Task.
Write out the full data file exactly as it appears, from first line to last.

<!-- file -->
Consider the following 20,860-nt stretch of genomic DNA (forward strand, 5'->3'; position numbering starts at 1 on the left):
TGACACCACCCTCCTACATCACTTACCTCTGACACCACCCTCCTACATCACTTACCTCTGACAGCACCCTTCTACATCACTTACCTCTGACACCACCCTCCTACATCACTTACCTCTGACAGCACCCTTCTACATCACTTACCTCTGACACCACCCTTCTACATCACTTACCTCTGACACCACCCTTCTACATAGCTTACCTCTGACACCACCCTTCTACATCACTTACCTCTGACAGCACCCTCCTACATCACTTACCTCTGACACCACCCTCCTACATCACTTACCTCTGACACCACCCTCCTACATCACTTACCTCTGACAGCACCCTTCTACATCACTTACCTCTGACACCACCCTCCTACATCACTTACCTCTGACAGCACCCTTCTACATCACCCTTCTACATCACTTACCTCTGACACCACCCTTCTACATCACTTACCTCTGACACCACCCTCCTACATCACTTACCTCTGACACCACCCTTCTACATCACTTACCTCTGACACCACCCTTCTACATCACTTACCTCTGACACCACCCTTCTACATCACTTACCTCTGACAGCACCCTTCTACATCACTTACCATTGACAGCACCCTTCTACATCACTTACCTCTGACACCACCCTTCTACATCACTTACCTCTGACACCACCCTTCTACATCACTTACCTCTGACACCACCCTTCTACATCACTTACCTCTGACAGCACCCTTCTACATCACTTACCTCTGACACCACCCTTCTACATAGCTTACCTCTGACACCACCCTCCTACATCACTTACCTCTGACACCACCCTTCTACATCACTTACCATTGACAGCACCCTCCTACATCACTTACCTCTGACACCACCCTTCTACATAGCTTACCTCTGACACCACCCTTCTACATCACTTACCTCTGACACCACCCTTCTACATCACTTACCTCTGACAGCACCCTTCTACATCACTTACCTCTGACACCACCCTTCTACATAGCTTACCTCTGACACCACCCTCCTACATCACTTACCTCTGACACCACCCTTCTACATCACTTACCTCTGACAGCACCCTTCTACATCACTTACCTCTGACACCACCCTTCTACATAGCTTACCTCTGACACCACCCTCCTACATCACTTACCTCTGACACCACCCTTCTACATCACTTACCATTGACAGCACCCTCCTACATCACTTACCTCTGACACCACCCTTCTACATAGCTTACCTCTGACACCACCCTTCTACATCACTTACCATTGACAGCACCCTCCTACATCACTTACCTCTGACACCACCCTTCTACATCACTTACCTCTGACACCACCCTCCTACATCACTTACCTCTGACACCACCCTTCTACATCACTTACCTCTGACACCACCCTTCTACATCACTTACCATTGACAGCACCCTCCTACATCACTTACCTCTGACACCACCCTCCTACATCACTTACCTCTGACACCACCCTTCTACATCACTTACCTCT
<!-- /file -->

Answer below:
Consider the following 20,860-nt stretch of genomic DNA (forward strand, 5'->3'; position numbering starts at 1 on the left):
TGACACCACCCTCCTACATCACTTACCTCTGACACCACCCTCCTACATCACTTACCTCTGACAGCACCCTTCTACATCACTTACCTCTGACACCACCCTCCTACATCACTTACCTCTGACAGCACCCTTCTACATCACTTACCTCTGACACCACCCTTCTACATCACTTACCTCTGACACCACCCTTCTACATAGCTTACCTCTGACACCACCCTTCTACATCACTTACCTCTGACAGCACCCTCCTACATCACTTACCTCTGACACCACCCTCCTACATCACTTACCTCTGACACCACCCTCCTACATCACTTACCTCTGACAGCACCCTTCTACATCACTTACCTCTGACACCACCCTCCTACATCACTTACCTCTGACAGCACCCTTCTACATCACCCTTCTACATCACTTACCTCTGACACCACCCTTCTACATCACTTACCTCTGACACCACCCTCCTACATCACTTACCTCTGACACCACCCTTCTACATCACTTACCTCTGACACCACCCTTCTACATCACTTACCTCTGACACCACCCTTCTACATCACTTACCTCTGACAGCACCCTTCTACATCACTTACCATTGACAGCACCCTTCTACATCACTTACCTCTGACACCACCCTTCTACATCACTTACCTCTGACACCACCCTTCTACATCACTTACCTCTGACACCACCCTTCTACATCACTTACCTCTGACAGCACCCTTCTACATCACTTACCTCTGACACCACCCTTCTACATAGCTTACCTCTGACACCACCCTCCTACATCACTTACCTCTGACACCACCCTTCTACATCACTTACCATTGACAGCACCCTCCTACATCACTTACCTCTGACACCACCCTTCTACATAGCTTACCTCTGACACCACCCTTCTACATCACTTACCTCTGACACCACCCTTCTACATCACTTACCTCTGACAGCACCCTTCTACATCACTTACCTCTGACACCACCCTTCTACATAGCTTACCTCTGACACCACCCTCCTACATCACTTACCTCTGACACCACCCTTCTACATCACTTACCTCTGACAGCACCCTTCTACATCACTTACCTCTGACACCACCCTTCTACATAGCTTACCTCTGACACCACCCTCCTACATCACTTACCTCTGACACCACCCTTCTACATCACTTACCATTGACAGCACCCTCCTACATCACTTACCTCTGACACCACCCTTCTACATAGCTTACCTCTGACACCACCCTTCTACATCACTTACCATTGACAGCACCCTCCTACATCACTTACCTCTGACACCACCCTTCTACATCACTTACCTCTGACACCACCCTCCTACATCACTTACCTCTGACACCACCCTTCTACATCACTTACCTCTGACACCACCCTTCTACATCACTTACCATTGACAGCACCCTCCTACATCACTTACCTCTGACACCACCCTCCTACATCACTTACCTCTGACACCACCCTTCTACATCACTTACCTCT